Ocean Conservancy Releases BP Settlement Statement
NEW ORLEANS – The Ocean Conservancy released the following statement regarding today’s largest environmental settlement in U.S. history – $18.7 billion in total for the five Gulf states; Alabama, Florida, Louisiana, Mississippi and Texas:
Five years ago, the BP Deepwater Horizon oil disaster caused unprecedented damage to both the Gulf of Mexico's natural resources and people. Today, the U.S. Department of Justice and BP announced they have reached an $18.7 billion settlement agreement that will provide significant funding to address impacts from the BP oil disaster, long-standing environmental issues and economic damages resulting from the largest environmental disaster in U.S. history.
Shortly after the disaster occurred, both President Obama and BP promised to restore the health of the Gulf of Mexico, and this announcement is a significant milestone in making good on that commitment.
“Ocean Conservancy is encouraged by today’s news of a global settlement with BP, especially by the inclusion of over $1 billion to address impacts beyond the shore,” Bethany Carl Kraft, Director of Ocean Conservancy’s Gulf Restoration Program, said. “This settlement will help us achieve comprehensive, long-term restoration of the Gulf of Mexico. For restoration to be successful, efforts must address both short- and long-term damage in three key areas: coastal environments, marine habitats and wildlife, and coastal communities.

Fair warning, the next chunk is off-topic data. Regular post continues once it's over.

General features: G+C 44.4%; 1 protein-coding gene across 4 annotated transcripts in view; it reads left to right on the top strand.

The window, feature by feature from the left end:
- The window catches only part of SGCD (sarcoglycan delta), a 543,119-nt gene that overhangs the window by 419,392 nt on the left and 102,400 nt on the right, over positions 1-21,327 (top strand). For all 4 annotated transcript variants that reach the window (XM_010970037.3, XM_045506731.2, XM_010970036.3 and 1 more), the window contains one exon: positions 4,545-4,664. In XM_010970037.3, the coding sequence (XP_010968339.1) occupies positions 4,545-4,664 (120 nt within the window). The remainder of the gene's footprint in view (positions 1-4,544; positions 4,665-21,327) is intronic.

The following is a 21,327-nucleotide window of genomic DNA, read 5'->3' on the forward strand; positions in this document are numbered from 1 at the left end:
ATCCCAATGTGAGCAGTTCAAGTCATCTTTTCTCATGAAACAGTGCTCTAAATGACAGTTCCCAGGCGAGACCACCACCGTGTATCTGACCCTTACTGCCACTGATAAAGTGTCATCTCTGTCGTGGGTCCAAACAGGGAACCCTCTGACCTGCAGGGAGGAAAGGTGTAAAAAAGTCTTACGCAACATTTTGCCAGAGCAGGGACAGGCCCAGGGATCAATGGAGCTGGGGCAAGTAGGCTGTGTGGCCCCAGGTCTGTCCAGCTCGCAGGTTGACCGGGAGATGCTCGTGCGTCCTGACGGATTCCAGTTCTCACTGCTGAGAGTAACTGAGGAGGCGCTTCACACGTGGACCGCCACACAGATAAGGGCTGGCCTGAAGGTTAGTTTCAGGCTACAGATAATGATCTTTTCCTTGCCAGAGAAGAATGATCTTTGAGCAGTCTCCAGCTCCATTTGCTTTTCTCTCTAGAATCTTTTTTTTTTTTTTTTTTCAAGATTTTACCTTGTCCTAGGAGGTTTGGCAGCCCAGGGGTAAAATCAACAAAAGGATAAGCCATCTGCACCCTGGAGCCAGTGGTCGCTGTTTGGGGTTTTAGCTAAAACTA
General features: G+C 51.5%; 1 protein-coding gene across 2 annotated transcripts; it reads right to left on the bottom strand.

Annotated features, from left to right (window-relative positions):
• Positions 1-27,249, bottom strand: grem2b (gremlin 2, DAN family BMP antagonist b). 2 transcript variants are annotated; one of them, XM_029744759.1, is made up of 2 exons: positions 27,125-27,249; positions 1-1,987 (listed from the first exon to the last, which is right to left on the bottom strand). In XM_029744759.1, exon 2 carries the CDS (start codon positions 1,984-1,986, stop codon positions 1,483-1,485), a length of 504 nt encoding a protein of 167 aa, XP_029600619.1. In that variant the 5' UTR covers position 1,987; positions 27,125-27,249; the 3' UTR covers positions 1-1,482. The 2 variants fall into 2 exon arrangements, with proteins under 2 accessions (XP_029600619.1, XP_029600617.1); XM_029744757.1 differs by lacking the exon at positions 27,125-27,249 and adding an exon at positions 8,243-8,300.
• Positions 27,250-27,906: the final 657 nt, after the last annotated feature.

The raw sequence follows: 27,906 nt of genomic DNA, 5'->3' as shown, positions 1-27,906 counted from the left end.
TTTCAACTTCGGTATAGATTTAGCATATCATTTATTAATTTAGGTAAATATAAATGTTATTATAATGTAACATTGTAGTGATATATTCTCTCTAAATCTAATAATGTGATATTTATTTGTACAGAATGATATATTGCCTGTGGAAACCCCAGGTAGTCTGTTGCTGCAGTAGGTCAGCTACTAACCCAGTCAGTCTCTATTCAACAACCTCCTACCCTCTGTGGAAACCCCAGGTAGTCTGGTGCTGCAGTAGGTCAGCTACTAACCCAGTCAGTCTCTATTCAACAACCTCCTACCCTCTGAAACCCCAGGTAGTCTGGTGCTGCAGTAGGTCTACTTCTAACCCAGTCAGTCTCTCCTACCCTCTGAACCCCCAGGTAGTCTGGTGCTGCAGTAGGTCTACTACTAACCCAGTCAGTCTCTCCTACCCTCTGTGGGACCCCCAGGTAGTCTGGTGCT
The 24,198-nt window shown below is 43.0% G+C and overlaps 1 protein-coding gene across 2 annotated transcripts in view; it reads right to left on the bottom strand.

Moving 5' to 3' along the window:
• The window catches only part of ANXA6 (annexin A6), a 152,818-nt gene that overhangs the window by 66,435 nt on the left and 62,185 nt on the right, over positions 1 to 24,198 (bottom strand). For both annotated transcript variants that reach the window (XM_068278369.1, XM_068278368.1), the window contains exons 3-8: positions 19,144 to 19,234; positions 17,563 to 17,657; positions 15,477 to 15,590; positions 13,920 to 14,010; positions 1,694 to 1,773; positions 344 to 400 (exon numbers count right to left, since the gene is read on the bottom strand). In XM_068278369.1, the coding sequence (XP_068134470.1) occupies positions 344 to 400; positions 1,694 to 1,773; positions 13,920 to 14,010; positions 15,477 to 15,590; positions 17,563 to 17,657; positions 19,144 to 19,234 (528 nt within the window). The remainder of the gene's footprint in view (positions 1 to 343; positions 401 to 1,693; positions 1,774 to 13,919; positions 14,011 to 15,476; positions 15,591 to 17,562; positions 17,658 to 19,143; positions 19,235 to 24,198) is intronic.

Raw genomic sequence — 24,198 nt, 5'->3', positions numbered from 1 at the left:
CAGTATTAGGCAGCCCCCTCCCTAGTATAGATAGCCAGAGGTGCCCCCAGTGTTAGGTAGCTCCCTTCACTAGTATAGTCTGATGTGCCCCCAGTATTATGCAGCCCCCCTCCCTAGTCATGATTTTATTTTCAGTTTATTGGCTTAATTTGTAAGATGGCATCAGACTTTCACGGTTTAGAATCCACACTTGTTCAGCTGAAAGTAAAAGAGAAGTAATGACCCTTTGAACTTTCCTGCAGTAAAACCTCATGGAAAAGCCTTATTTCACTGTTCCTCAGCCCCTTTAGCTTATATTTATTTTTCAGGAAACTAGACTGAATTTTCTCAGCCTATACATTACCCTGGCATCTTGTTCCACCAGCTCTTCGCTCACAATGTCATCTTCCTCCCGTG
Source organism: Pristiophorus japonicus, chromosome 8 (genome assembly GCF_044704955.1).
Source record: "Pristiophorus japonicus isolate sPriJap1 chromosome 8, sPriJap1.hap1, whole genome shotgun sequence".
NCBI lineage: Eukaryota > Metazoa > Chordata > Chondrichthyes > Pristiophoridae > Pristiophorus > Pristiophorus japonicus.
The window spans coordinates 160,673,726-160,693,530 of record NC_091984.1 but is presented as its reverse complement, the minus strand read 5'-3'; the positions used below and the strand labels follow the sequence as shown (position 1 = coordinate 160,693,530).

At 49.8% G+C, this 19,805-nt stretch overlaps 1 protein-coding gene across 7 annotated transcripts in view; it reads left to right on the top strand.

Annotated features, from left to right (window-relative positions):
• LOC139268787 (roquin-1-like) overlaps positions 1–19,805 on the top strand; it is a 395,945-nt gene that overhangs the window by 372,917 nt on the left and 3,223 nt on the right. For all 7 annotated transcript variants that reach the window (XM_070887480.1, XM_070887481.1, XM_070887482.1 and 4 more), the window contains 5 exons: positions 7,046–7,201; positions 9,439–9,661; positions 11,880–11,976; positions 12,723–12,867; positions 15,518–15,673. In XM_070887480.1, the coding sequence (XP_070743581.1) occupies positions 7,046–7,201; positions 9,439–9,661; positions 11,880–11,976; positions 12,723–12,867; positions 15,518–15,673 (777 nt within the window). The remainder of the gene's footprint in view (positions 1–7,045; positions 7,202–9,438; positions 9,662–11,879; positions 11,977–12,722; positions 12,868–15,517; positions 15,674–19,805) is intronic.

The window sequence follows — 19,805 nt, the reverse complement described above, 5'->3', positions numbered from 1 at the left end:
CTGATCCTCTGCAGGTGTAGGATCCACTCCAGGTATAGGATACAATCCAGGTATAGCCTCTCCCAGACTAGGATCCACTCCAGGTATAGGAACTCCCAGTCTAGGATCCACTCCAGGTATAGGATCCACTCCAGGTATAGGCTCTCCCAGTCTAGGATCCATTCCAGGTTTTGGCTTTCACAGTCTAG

“From the BP oil disaster comes an opportunity to chart a new future for the Gulf. While a settlement is a vital step in the process to restore the Gulf, there is still much work to be done. Now our state and federal decision-makers must commit themselves to a transparent and science-based approach to ecosystem restoration. This is our best first chance to restore the Gulf’s ecosystem, and we cannot afford to waste time or effort on projects that don’t restore the vital natural resources that wildlife and coastal communities depend on to thrive.
“The settlement appears to include a dedicated restoration reserve of $232 million to address restoration from injuries documented after the effective date of the settlement. This is a critical element of the agreement because we don’t yet know what the long-term impacts of the disaster could be. For wildlife like sperm whales or bluefin tuna, it can take decades to understand the full impact of the BP oil disaster. However we are concerned that, given the scope of this disaster and the breadth of known impacts, that $232 million may not be sufficient to fully address impacts that may emerge over time.”